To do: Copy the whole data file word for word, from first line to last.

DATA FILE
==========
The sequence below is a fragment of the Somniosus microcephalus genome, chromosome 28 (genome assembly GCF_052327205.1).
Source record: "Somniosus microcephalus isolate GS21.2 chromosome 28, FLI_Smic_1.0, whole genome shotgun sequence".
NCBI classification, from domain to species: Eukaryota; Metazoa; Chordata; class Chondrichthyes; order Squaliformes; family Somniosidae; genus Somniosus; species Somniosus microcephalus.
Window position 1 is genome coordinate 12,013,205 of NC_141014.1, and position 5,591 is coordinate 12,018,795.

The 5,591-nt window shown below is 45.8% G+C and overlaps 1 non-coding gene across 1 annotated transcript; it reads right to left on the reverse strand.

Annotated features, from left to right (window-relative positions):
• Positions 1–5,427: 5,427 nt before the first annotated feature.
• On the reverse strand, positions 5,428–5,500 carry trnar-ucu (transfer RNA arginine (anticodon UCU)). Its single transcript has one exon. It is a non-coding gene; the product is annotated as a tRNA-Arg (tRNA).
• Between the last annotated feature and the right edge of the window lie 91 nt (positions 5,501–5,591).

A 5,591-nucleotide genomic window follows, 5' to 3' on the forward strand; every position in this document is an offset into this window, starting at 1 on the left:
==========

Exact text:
The sequence below is a fragment of the Somniosus microcephalus genome, chromosome 28 (genome assembly GCF_052327205.1).
Source record: "Somniosus microcephalus isolate GS21.2 chromosome 28, FLI_Smic_1.0, whole genome shotgun sequence".
NCBI classification, from domain to species: Eukaryota; Metazoa; Chordata; class Chondrichthyes; order Squaliformes; family Somniosidae; genus Somniosus; species Somniosus microcephalus.
Window position 1 is genome coordinate 12,013,205 of NC_141014.1, and position 5,591 is coordinate 12,018,795.

The 5,591-nt window shown below is 45.8% G+C and overlaps 1 non-coding gene across 1 annotated transcript; it reads right to left on the reverse strand.

Annotated features, from left to right (window-relative positions):
• Positions 1–5,427: 5,427 nt before the first annotated feature.
• On the reverse strand, positions 5,428–5,500 carry trnar-ucu (transfer RNA arginine (anticodon UCU)). Its single transcript has one exon. It is a non-coding gene; the product is annotated as a tRNA-Arg (tRNA).
• Between the last annotated feature and the right edge of the window lie 91 nt (positions 5,501–5,591).

A 5,591-nucleotide genomic window follows, 5' to 3' on the forward strand; every position in this document is an offset into this window, starting at 1 on the left: